“That’s the road I’m going so I don’t have to have any false pretenses,” continued Muhammad. “If I go beat five, four, three, two, one, and then I fight the champ, it’s like, ‘All right — now I’m going to go full circle around the division like they say Kamaru is going full circle around the division.’

“I know I have to fight the best guys and once I’m the champion, when I’ve already gone through those Top 10 guys, it’s only going to be easier the second time around.”

The Rise Of Belal Muhammad
The Rise Of Belal Muhammad

And he’s getting a head start on working his way through the division a second time this weekend.

Saturday main event is a chance for Muhammad to exact some revenge on Luque, who handed him the first and only knockout loss of his career when they met more than five years ago at Madison Square Garden on the UFC 205 prelims.

The fight lasted just 79 seconds.

Despite having lost only once in a dozen fights since and working his way into the Top 10 in the welterweight division, it’s a result Muhammad still hears about regularly, and he’d like nothing more than to continue his march towards a championship opportunity by changing the way people remember things between he and Luque playing out.

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“This is the one that you have to deal with because you still remember that day, how you felt that day, and still see it all the time because you have trolls and everybody always sending you pictures and videos of it,” he said with a laugh. “It could be the only time you got knocked out, but that’s always the one they go back to; that’s the one people are trying to be funny about; that’s the one that people are like, ‘D’you remember that fight?’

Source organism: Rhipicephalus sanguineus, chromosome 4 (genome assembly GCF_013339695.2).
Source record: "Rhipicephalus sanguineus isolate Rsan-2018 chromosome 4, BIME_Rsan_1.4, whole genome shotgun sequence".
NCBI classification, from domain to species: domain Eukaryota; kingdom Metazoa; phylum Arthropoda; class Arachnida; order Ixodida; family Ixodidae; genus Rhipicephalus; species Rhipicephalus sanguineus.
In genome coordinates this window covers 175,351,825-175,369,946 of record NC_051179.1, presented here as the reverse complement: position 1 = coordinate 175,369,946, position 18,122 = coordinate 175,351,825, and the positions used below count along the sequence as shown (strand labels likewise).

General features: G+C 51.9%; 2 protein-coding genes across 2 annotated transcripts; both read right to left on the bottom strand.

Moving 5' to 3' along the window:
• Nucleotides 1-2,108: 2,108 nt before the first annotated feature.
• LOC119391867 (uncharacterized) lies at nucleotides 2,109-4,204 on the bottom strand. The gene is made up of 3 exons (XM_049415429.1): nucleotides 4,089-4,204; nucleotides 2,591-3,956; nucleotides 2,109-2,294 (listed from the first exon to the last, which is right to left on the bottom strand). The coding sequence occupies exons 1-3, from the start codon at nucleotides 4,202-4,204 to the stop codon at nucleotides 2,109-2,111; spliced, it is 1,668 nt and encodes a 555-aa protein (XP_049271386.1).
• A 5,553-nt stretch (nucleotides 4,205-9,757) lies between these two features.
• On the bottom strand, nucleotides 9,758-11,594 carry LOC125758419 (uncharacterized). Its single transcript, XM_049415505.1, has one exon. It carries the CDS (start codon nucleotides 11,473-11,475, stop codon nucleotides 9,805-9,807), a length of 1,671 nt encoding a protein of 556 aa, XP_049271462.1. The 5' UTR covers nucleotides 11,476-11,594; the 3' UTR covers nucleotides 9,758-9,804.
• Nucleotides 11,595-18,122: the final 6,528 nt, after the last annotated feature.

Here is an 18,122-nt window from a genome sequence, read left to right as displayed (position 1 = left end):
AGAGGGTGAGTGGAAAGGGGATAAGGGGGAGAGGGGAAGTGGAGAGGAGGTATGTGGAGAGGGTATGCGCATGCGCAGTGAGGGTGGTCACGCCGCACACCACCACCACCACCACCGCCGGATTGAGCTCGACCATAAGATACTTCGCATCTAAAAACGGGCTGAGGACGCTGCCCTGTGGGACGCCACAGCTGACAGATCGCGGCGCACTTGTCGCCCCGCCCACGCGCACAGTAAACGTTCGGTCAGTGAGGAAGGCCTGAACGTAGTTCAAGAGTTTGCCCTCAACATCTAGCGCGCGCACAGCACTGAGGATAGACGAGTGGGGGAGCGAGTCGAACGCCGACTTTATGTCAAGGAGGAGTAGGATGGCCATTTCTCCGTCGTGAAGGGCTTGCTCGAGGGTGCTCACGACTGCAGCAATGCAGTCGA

“I want to erase that from memory and I get my chance this Saturday,” he said. “There are a lot of guys where you get knocked down and you want to get that rematch right away, and of course you wanted that, but I wasn’t at that point of my career where I was able to get that.

“Now I feel like I’ve earned it, I’ve evolved enough to where I deserve it, and I’m going to show what a real fight between us is going to be.”

 Belal Muhammad poses for a portrait after his victory during the UFC 258 event at UFC APEX on February 13, 2021 in Las Vegas, Nevada. (Photo by Mike Roach/Zuffa LLC)

Belal Muhammad poses for a portrait after his victory during the UFC 258 event at UFC APEX on February 13, 2021 in Las Vegas, Nevada. (Photo by Mike Roach/Zuffa LLC)

Luque has been just as successful since their first encounter, posting a 10-2 record over his last 12 fights, collecting finishes in nine of those victories, including each of his last four wins to enter Saturday’s contest stationed one place ahead of Muhammad in the rankings.

Muhammad is No. 6; Luque is No. 5 — the next number he’s got to cross off in order to continue his climb to the top.

“I know what I need to do in order to get them talking is to keep winning,” said Muhammad, who admitted he’s fueled by constantly being left out of the discussions of possible title challengers in the welterweight division. “There is no denying me if I keep winning.

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“This is my third Top 5 guy and there is nobody else in the welterweight division that is saying yes to three Top 5 guys in a year. This is my fifth fight in 14 months; I’m staying in there.”

And he plans on continuing to stay in there, facing the next man ahead of him in the rankings each time out until he reaches his goal.

“I’ll have had to go through the dog days, but in the end, it’s going to be like Dustin Poirier says, ‘Paid in Full.’

“It’s all going to be worth that much more once I get that strap.”

UFC Fight Night: Luque vs Muhammad 2, took place on Saturday, April 16, 2022live from the UFC APEX in Las Vegas. See the Final Results, Official Scorecards and Who Won Bonuses — and relive the action on UFC Fight Pass!